Friday, January 23, 2009

Protecting your Blogs content?

Who would have thought you would need to protect your blogs content. But I guess these days you can never be sure. I had a surprise earlier this week when I found out that someone had taken one of my blog post, turned it into a PDF, and was distributing it. The only credit he gave was a link to the post. This all confused me greatly since this is a public blog and anyone can read the post. After speaking with this person I found that he was just trying to share some information I had posted here, which I appreciate. I think that one of the reasons I blog is to tell people about things I find interesting and about things they should be aware of (in my opinion).

I think sharing blog post is great! But I do think that credit should be given to the author of the blog when it is shared so folks know where it is coming from. This is usually common practice and good form in the geoblogosphere, as far as I have observed. I have begun to add the copyright notice to the bottom of my blog post, just in case someone is not sure who wrote the post. I also registered my site to protect any work I “publish” here with a Creative Commons license. Now, I am all for open access, don’t get me wrong. But in these days of scooping, alleged scooping, and circulation of work without proper citation, some may want to turn to this option, particularly those that blog on their current research. I chose to go with an “Attribution-Noncommercial-Share Alike Creative Commons License” (by-nc-sa). So what-in-the-heck is that?! According to the Creative Commons website [link]:This license lets others remix, tweak, and build upon your work non-commercially, as long as they credit you and license their new creations under the identical terms. Others can download and redistribute your work just like the by-nc-nd license, but they can also translate, make remixes, and produce new stories based on your work. All new work based on yours will carry the same license, so any derivatives will also be non-commercial in nature.The by-nc-nd license (Attribution Non-Commercial No Derivatives) is the strictest, statingThis license is the most restrictive of our six main licenses, allowing redistribution. This license is often called the “free advertising” license because it allows others to download your works and share them with others as long as they mention you and link back to you, but they can’t change them in any way or use them commercially.The simplest license is the Attribution –This license lets others distribute, remix, tweak, and build upon your work, even commercially, as long as they credit you for the original creation. This is the most accommodating of licenses offered, in terms of what others can do with your works licensed under Attribution.[all quotes are directly from the Creative Commons website - link]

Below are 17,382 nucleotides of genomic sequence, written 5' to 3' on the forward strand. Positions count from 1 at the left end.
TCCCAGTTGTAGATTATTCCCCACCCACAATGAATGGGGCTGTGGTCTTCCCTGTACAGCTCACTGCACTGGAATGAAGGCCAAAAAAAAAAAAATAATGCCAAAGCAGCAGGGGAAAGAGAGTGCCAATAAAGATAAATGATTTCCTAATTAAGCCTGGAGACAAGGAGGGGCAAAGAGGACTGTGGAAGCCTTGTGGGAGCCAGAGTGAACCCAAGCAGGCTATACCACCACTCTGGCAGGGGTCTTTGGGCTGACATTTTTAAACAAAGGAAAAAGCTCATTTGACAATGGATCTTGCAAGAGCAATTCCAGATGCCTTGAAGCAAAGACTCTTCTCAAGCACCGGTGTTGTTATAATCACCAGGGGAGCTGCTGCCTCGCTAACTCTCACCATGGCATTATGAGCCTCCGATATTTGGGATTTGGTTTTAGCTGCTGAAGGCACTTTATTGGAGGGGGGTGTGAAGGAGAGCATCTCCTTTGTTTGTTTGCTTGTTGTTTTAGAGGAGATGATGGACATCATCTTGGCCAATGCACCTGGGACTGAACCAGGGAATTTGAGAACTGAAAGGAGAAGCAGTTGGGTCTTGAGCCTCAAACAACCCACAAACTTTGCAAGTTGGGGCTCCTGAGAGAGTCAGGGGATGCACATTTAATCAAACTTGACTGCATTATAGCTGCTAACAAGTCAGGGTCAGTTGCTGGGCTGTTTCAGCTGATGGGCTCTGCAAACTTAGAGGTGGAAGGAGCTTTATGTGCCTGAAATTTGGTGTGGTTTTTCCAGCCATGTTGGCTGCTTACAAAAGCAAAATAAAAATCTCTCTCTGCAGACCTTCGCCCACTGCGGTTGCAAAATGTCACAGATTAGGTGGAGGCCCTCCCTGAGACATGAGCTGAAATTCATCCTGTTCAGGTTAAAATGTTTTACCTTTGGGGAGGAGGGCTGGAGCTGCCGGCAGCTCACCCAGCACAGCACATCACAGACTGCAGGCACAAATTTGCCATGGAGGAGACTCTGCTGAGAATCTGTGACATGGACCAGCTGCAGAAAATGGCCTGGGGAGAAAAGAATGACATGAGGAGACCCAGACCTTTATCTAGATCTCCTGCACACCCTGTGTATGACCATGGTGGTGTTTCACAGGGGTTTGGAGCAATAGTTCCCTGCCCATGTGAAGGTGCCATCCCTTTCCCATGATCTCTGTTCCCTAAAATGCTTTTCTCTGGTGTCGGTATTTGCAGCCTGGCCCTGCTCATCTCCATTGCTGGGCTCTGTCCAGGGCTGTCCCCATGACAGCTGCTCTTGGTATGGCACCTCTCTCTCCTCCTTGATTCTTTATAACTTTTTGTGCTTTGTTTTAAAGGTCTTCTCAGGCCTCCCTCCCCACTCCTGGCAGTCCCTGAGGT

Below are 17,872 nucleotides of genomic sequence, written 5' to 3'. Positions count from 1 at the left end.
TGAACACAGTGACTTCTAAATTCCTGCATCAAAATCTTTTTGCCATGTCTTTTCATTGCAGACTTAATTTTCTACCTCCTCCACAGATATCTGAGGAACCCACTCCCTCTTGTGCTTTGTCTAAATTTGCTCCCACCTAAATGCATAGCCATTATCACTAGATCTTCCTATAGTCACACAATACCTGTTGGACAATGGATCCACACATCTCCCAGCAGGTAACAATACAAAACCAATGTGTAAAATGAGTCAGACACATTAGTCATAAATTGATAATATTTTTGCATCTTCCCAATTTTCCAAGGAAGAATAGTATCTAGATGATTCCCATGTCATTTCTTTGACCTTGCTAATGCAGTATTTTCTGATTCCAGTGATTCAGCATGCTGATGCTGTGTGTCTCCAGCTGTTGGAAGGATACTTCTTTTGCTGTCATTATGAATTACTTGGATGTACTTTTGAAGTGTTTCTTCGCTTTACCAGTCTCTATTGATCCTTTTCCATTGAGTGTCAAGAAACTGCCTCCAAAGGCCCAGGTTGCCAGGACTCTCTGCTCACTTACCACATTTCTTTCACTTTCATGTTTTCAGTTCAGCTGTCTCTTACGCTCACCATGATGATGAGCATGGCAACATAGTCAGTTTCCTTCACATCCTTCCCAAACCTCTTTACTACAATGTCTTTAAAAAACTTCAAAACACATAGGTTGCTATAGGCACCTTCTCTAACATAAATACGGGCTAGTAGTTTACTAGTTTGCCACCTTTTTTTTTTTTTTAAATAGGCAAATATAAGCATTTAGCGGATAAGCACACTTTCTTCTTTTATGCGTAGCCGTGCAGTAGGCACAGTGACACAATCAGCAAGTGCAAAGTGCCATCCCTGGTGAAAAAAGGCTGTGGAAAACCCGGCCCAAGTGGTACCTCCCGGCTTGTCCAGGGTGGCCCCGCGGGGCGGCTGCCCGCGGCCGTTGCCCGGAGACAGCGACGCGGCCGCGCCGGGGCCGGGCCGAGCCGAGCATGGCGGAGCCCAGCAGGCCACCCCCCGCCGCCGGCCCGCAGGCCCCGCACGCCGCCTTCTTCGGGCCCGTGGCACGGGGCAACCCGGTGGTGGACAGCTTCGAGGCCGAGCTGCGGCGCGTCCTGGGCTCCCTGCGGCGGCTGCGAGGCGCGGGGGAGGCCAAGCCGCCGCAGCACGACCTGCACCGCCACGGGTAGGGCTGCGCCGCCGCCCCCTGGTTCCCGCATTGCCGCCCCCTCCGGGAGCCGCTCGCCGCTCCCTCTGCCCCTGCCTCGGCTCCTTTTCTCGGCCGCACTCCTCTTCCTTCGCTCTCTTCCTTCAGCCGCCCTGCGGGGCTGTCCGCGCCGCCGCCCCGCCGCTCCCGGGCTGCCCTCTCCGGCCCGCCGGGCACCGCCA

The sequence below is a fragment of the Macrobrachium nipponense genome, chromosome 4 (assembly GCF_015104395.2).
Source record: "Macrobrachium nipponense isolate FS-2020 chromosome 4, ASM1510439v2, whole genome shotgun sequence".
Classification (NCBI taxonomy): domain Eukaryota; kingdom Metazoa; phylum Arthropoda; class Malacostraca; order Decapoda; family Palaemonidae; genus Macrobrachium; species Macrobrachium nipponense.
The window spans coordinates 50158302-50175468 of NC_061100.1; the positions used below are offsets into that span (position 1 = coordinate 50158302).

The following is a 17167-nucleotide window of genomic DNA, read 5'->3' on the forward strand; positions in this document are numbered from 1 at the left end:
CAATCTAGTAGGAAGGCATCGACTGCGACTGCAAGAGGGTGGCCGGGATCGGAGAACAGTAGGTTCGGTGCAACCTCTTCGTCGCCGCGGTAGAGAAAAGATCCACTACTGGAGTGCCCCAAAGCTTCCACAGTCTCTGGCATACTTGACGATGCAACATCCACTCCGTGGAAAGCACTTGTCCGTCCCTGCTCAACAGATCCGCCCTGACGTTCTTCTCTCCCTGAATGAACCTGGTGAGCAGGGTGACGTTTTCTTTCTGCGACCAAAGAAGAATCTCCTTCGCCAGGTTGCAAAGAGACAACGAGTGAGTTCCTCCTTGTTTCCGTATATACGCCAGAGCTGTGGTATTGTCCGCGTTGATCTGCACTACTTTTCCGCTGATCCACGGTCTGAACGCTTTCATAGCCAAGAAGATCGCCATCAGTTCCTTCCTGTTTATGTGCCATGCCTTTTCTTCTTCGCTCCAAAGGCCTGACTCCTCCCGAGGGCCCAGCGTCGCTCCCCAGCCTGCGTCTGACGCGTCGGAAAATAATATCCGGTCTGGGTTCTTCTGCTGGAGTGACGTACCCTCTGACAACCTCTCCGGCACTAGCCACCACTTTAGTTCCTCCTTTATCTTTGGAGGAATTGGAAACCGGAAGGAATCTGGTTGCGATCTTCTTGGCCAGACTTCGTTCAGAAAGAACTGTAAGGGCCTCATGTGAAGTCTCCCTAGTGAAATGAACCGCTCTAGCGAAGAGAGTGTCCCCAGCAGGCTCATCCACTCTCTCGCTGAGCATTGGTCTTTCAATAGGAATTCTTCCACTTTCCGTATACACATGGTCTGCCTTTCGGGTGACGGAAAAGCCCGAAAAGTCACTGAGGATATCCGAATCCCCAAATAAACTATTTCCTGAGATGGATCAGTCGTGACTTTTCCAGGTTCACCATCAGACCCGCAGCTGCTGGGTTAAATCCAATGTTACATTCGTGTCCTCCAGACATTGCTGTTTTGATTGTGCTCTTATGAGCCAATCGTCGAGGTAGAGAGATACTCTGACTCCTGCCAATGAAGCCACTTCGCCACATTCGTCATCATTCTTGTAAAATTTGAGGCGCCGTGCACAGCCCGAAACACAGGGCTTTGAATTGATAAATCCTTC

If you are interested in protecting your work with a Creative Commons License, just swing by this webpage [link], fill out a short form answering a few questions, and the code is given to you to post on your blog or website.